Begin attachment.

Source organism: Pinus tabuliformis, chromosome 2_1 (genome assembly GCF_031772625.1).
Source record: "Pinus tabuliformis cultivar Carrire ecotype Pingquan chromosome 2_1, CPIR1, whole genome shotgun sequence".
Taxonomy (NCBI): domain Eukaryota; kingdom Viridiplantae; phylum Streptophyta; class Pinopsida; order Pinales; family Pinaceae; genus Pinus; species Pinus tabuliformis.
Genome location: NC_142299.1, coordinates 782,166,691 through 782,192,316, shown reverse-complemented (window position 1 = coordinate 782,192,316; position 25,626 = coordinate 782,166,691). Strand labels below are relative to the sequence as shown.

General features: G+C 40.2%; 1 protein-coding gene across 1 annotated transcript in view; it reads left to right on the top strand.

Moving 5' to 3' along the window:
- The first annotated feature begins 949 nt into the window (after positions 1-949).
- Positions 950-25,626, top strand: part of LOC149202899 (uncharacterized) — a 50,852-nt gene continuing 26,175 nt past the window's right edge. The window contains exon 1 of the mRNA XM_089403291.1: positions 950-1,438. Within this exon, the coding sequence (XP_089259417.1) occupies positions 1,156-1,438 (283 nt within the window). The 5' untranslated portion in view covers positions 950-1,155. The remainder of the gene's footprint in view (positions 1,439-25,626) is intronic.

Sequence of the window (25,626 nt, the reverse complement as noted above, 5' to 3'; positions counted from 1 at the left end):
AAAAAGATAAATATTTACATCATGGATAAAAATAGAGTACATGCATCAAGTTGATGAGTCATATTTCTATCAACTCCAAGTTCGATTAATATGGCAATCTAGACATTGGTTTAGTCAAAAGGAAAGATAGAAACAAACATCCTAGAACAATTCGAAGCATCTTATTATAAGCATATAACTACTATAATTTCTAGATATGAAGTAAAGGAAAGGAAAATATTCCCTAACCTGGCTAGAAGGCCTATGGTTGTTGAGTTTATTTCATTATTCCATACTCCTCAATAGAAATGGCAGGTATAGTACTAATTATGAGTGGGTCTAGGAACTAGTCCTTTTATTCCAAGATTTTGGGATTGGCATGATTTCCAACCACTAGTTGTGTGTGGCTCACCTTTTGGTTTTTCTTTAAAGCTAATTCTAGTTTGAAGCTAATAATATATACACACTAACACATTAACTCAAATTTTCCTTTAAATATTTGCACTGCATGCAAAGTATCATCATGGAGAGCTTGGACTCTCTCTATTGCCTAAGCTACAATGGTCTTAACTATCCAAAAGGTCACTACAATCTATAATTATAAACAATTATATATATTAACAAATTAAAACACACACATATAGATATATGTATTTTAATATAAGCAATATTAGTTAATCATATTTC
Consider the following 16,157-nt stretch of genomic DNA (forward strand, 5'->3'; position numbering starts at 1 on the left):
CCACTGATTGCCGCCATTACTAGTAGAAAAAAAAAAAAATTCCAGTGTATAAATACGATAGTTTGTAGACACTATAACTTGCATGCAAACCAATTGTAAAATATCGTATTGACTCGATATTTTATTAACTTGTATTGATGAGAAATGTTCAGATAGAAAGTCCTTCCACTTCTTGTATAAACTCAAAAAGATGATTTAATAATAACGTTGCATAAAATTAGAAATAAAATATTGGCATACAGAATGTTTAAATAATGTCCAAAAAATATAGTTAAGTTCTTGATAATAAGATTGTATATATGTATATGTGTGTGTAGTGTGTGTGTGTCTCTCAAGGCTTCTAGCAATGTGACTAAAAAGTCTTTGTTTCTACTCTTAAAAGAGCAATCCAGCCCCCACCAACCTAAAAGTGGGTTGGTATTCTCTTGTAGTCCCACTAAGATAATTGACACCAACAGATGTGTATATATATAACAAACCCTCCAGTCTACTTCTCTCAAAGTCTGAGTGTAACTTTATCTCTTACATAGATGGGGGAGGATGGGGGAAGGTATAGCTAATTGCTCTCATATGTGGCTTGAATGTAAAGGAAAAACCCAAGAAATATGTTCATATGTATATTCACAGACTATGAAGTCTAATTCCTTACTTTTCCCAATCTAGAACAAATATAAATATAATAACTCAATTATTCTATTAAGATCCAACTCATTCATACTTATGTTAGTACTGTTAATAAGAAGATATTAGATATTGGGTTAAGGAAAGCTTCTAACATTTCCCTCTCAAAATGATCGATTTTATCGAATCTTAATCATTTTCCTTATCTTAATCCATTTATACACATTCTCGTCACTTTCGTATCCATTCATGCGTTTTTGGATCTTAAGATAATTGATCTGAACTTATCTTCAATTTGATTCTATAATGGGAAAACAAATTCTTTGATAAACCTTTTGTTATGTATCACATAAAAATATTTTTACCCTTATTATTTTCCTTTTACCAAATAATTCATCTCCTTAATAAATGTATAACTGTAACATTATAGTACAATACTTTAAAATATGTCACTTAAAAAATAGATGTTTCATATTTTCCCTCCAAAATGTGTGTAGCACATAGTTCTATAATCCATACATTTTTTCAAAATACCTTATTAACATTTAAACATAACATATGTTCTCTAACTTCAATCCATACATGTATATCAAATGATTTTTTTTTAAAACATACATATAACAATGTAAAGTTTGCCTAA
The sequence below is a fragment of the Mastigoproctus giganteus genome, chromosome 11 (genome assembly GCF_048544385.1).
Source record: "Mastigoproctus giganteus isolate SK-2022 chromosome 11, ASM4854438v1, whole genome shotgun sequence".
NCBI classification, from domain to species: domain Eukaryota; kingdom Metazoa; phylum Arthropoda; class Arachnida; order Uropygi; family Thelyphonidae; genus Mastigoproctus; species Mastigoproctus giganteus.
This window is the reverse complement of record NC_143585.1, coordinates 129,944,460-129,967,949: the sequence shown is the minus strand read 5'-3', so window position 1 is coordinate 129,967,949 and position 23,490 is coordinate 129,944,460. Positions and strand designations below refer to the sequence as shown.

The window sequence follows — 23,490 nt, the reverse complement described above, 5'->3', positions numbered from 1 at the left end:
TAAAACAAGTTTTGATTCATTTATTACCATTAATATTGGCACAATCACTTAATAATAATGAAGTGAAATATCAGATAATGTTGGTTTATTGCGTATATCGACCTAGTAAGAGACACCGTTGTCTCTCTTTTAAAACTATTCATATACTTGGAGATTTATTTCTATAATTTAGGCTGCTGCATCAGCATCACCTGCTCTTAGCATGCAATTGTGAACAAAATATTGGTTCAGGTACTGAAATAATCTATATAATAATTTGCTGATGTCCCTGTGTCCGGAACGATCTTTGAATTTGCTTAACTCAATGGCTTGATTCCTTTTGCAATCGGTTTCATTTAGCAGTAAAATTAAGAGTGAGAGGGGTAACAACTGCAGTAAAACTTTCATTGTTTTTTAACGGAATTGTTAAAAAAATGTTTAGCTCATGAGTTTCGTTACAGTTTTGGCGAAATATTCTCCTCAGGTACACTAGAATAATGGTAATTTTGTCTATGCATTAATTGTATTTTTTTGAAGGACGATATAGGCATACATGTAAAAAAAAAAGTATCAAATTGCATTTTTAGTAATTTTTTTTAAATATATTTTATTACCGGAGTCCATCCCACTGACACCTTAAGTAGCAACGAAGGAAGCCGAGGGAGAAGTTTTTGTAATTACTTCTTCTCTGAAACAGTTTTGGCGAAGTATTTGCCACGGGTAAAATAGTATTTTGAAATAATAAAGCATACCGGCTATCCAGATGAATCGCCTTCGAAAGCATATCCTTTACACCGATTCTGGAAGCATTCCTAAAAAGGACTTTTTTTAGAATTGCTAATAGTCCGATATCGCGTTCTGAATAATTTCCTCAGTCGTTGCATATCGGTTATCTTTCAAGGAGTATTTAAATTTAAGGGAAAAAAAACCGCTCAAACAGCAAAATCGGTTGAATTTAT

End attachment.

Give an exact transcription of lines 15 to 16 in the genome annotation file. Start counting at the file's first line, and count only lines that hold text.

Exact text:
NCBI classification, from domain to species: domain Eukaryota; kingdom Metazoa; phylum Arthropoda; class Arachnida; order Uropygi; family Thelyphonidae; genus Mastigoproctus; species Mastigoproctus giganteus.
This window is the reverse complement of record NC_143585.1, coordinates 129,944,460-129,967,949: the sequence shown is the minus strand read 5'-3', so window position 1 is coordinate 129,967,949 and position 23,490 is coordinate 129,944,460. Positions and strand designations below refer to the sequence as shown.